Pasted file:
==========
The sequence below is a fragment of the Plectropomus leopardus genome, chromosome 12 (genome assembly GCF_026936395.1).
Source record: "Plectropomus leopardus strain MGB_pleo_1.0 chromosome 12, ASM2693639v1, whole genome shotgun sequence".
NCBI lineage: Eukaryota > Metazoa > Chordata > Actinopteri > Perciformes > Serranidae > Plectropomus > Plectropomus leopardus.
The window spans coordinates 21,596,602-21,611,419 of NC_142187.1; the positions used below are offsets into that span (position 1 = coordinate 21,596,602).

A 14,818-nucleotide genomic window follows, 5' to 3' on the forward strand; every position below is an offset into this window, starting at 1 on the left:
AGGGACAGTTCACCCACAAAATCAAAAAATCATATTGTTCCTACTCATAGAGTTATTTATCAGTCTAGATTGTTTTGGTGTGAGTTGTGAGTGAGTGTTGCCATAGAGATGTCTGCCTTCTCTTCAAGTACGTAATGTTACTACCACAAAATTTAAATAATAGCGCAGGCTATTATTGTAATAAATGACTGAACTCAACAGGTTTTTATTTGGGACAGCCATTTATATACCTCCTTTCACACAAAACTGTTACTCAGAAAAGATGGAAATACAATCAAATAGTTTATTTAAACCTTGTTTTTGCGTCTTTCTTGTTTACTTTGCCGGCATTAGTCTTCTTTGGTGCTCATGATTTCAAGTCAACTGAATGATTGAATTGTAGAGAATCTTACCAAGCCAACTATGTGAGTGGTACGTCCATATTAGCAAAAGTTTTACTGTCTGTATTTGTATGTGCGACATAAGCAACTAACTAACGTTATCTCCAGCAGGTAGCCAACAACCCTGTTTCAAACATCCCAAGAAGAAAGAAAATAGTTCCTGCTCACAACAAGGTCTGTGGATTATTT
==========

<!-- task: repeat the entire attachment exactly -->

The sequence below is a fragment of the Plectropomus leopardus genome, chromosome 12 (genome assembly GCF_026936395.1).
Source record: "Plectropomus leopardus strain MGB_pleo_1.0 chromosome 12, ASM2693639v1, whole genome shotgun sequence".
NCBI lineage: Eukaryota > Metazoa > Chordata > Actinopteri > Perciformes > Serranidae > Plectropomus > Plectropomus leopardus.
The window spans coordinates 21,596,602-21,611,419 of NC_142187.1; the positions used below are offsets into that span (position 1 = coordinate 21,596,602).

A 14,818-nucleotide genomic window follows, 5' to 3' on the forward strand; every position below is an offset into this window, starting at 1 on the left:
AGGGACAGTTCACCCACAAAATCAAAAAATCATATTGTTCCTACTCATAGAGTTATTTATCAGTCTAGATTGTTTTGGTGTGAGTTGTGAGTGAGTGTTGCCATAGAGATGTCTGCCTTCTCTTCAAGTACGTAATGTTACTACCACAAAATTTAAATAATAGCGCAGGCTATTATTGTAATAAATGACTGAACTCAACAGGTTTTTATTTGGGACAGCCATTTATATACCTCCTTTCACACAAAACTGTTACTCAGAAAAGATGGAAATACAATCAAATAGTTTATTTAAACCTTGTTTTTGCGTCTTTCTTGTTTACTTTGCCGGCATTAGTCTTCTTTGGTGCTCATGATTTCAAGTCAACTGAATGATTGAATTGTAGAGAATCTTACCAAGCCAACTATGTGAGTGGTACGTCCATATTAGCAAAAGTTTTACTGTCTGTATTTGTATGTGCGACATAAGCAACTAACTAACGTTATCTCCAGCAGGTAGCCAACAACCCTGTTTCAAACATCCCAAGAAGAAAGAAAATAGTTCCTGCTCACAACAAGGTCTGTGGATTATTT